Every line starting with a "#" will be a comment field. It is not required to use those, but comments can be really helpful if your dungeon consists of 10 or more different blueprints.

In the dungeon file quotes (") are not used, but  in this guide, we use them to highlight the text you need to add.

Example so far:

[Dungeon]
Type = lair

#Creator = Evilagician
#Dungeon name = Guidehouse

Means that the .dungeon file you are looking at will assemble a Lair (1-star dungeon). Commented (#) lines are there just to add a bit of additional information.


Step 3. Fill the file more (piece level)

Now it is time to add each individual piece. The order doesn't really matter but it's advised to work your way down in the logical order of how the rooms in your dungeon spawn.

Each of the pieces you add to the file must have unique name. For example [Piece1], [Piece2], [Piece3] etc. For each piece it is mandatory to fill the following fields:

[uniquename]
Blueprint = {blueprintname, exactly as you blueprint named, without file extension}
Quantity = {amount of times that piece can be picked, whole numbers starting 1 and up}
Weight = {percentage chance of it to spawn, a fractional number from 0 to 1, with a step of 0.1}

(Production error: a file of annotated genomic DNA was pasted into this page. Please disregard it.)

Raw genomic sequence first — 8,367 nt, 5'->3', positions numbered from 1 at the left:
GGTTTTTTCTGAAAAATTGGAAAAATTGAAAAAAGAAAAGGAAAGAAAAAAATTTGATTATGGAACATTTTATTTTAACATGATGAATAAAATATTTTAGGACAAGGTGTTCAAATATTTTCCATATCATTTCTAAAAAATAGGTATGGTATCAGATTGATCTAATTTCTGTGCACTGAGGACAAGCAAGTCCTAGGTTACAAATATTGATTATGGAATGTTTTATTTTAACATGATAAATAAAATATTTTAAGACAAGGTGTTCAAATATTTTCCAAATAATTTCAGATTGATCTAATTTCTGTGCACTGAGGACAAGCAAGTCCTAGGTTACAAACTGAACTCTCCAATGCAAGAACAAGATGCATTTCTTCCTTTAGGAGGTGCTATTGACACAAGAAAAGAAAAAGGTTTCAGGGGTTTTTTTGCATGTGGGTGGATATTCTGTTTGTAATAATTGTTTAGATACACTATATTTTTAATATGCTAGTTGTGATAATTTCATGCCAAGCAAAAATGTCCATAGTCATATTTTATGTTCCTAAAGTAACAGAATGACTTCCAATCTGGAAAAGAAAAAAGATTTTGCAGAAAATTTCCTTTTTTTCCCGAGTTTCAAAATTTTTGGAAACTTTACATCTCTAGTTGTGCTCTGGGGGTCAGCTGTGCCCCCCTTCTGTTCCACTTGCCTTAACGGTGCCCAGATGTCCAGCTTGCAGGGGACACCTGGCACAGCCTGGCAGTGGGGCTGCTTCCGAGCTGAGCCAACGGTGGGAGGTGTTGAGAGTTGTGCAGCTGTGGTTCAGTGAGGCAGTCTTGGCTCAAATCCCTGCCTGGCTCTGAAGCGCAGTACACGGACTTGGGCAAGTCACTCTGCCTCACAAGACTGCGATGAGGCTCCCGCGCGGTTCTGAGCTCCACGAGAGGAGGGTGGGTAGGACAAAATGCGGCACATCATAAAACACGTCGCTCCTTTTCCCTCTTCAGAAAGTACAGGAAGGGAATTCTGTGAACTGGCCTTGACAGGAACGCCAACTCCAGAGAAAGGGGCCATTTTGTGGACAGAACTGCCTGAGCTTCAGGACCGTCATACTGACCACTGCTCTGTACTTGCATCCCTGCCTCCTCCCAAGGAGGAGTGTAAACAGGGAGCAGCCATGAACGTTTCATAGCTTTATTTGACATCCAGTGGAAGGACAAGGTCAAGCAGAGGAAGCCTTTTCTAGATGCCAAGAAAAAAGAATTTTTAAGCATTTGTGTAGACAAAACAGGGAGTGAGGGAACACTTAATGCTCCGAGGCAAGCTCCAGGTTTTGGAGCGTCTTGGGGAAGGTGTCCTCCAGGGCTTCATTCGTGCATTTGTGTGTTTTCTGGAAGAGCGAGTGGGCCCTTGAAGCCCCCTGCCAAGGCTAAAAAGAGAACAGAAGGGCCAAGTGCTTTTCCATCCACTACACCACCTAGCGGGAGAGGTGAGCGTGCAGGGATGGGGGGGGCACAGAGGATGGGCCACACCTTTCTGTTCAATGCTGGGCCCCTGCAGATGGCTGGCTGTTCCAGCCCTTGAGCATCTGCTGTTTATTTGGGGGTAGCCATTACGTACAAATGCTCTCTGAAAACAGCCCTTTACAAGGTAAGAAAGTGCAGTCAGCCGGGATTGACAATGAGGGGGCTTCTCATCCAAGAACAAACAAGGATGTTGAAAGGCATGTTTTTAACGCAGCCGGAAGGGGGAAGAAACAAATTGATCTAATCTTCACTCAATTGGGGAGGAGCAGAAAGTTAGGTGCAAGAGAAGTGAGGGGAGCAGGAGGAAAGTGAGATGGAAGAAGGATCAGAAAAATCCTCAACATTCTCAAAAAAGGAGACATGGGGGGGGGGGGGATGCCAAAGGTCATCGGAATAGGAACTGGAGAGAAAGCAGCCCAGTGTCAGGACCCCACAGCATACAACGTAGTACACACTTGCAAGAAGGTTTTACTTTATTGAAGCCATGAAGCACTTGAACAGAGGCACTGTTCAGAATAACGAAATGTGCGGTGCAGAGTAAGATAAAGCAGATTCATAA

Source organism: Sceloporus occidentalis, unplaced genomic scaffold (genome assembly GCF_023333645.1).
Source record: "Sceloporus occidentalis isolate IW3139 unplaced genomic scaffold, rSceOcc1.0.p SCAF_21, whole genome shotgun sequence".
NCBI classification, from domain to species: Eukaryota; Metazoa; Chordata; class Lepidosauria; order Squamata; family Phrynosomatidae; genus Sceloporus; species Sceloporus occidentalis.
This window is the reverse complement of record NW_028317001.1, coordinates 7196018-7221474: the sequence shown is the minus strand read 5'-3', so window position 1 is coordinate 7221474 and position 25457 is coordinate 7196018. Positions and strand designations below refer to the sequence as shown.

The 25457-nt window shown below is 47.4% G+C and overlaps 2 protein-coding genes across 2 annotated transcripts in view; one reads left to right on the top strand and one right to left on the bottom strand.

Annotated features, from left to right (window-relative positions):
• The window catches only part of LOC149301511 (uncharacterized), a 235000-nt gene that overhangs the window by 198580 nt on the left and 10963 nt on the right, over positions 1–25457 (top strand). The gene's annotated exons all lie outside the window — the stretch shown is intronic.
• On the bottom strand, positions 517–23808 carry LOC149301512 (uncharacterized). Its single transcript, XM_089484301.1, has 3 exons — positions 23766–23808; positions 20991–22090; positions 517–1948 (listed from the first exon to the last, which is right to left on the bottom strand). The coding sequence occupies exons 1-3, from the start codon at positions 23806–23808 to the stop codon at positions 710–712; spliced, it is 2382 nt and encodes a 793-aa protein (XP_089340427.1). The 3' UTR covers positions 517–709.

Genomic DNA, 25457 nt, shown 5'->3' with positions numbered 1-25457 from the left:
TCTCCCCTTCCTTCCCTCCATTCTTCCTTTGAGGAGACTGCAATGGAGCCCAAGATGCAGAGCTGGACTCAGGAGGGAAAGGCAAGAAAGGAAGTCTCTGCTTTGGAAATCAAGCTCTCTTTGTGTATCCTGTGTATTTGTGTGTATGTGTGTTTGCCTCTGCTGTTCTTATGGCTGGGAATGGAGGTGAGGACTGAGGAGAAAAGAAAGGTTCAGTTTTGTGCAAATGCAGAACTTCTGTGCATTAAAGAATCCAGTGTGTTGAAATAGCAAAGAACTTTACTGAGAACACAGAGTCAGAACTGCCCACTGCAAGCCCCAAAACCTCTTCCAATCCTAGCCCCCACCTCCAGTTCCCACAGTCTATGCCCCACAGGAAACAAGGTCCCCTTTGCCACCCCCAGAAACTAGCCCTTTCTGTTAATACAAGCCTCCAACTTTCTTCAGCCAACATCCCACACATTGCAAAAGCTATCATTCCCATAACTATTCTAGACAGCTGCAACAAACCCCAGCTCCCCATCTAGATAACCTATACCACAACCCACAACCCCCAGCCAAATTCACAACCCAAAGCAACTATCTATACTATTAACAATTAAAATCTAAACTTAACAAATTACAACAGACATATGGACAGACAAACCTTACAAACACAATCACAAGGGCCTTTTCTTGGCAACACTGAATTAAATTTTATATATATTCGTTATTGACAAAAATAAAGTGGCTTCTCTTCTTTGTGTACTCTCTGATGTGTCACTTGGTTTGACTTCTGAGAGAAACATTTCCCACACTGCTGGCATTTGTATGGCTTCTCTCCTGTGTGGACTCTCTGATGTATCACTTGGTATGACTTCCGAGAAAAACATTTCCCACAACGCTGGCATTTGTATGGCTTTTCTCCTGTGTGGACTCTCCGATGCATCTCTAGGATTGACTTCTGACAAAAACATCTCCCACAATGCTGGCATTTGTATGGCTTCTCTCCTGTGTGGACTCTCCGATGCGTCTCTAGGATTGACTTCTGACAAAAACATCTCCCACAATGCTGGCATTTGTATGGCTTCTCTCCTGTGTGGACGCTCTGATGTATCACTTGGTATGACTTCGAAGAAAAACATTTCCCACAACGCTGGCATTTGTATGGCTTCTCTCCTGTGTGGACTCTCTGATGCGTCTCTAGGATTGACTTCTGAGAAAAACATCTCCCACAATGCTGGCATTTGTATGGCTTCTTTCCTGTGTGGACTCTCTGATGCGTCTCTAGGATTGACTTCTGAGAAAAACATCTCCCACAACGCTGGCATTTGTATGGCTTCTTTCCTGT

Example:

[Dungeon]
Type = lair

#Creator = Evilagician
#Dungeon name = Guidehouse

[Piece1]
Blueprint = guidehouse_base
Quantity = 1
Weight = 1

[Piece2]
Blueprint = guidehouse_door
Quantity = 1
Weight = 1

This means, that guidehouse_base.blueprint can spawn 1 time with a 100% chance, its unique name is Piece1. Same goes for guidehouse_door.blueprint, it can spawn 1 time with a 100% chance and its unique name is Piece2.

Lets add all the pieces to the file.

Complete .dungeon file for our example house:

[Dungeon]
Type = lair

#Creator = Evilagician
#Dungeon name = Guidehouse

[Piece1]
Blueprint = guidehouse_base
Quantity = 1
Weight = 1

[Piece2]
Blueprint = guidehouse_door
Quantity = 1
Weight = 1

[Piece3]
Blueprint = guidehouse_wall
Quantity = 2
Weight = 1

[Piece4]
Blueprint = guidehouse_window
Quantity = 1
Weight = 1

[Piece5]
Blueprint = guidehouse_roof
Quantity = 1
Weight = 1

Note that guidehouse_wall.blueprint has its Quantity set to 2, this means the Blue Wall piece can spawn 2 times, if there are available sockets for that to happen.

Our .dungeon file is complete, but there are a few things to keep in mind. The Weight is a percentage on a separate piece. This doesn't mean the sum of all the pieces has to be 100%.

Quantity has to be more or equal to the number of sockets you have in your dungeon (of that type). Else there will be empty sockets and dungeon will not spawn.

Step 4. Completion (for now)

Save your file. In the next step of this guide, we will test the dungeon and fix possible errors. When you add more pieces to your dungeon, you should always adapt the .dungeon file too, simply adding blueprint into the folder will not work.


<- Chapter 4 | Intro and Table of Contents | Chapter 6 ->


Page Change Log

  • 2018-09-24: Written
  • 2019-03-05: Published